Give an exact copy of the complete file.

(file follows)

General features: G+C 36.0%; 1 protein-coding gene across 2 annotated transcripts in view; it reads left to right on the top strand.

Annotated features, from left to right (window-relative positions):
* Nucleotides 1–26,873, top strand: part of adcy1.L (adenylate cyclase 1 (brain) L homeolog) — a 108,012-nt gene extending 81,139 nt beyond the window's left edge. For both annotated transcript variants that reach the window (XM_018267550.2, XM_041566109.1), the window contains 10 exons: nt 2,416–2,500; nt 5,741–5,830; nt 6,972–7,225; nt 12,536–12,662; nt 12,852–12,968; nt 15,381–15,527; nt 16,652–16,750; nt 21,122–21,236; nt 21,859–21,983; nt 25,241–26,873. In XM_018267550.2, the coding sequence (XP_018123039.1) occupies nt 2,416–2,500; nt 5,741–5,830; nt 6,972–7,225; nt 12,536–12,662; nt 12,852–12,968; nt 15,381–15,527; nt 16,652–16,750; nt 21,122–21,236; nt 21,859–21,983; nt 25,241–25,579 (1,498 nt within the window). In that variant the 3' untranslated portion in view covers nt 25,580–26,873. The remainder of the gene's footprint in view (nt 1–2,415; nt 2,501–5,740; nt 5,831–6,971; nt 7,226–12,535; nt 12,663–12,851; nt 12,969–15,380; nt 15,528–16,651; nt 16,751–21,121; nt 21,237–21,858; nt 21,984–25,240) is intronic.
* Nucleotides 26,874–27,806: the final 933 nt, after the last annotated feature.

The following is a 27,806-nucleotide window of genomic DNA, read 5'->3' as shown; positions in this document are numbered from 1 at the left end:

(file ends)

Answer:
General features: G+C 36.0%; 1 protein-coding gene across 2 annotated transcripts in view; it reads left to right on the top strand.

Annotated features, from left to right (window-relative positions):
* Nucleotides 1–26,873, top strand: part of adcy1.L (adenylate cyclase 1 (brain) L homeolog) — a 108,012-nt gene extending 81,139 nt beyond the window's left edge. For both annotated transcript variants that reach the window (XM_018267550.2, XM_041566109.1), the window contains 10 exons: nt 2,416–2,500; nt 5,741–5,830; nt 6,972–7,225; nt 12,536–12,662; nt 12,852–12,968; nt 15,381–15,527; nt 16,652–16,750; nt 21,122–21,236; nt 21,859–21,983; nt 25,241–26,873. In XM_018267550.2, the coding sequence (XP_018123039.1) occupies nt 2,416–2,500; nt 5,741–5,830; nt 6,972–7,225; nt 12,536–12,662; nt 12,852–12,968; nt 15,381–15,527; nt 16,652–16,750; nt 21,122–21,236; nt 21,859–21,983; nt 25,241–25,579 (1,498 nt within the window). In that variant the 3' untranslated portion in view covers nt 25,580–26,873. The remainder of the gene's footprint in view (nt 1–2,415; nt 2,501–5,740; nt 5,831–6,971; nt 7,226–12,535; nt 12,663–12,851; nt 12,969–15,380; nt 15,528–16,651; nt 16,751–21,121; nt 21,237–21,858; nt 21,984–25,240) is intronic.
* Nucleotides 26,874–27,806: the final 933 nt, after the last annotated feature.

The following is a 27,806-nucleotide window of genomic DNA, read 5'->3' as shown; positions in this document are numbered from 1 at the left end: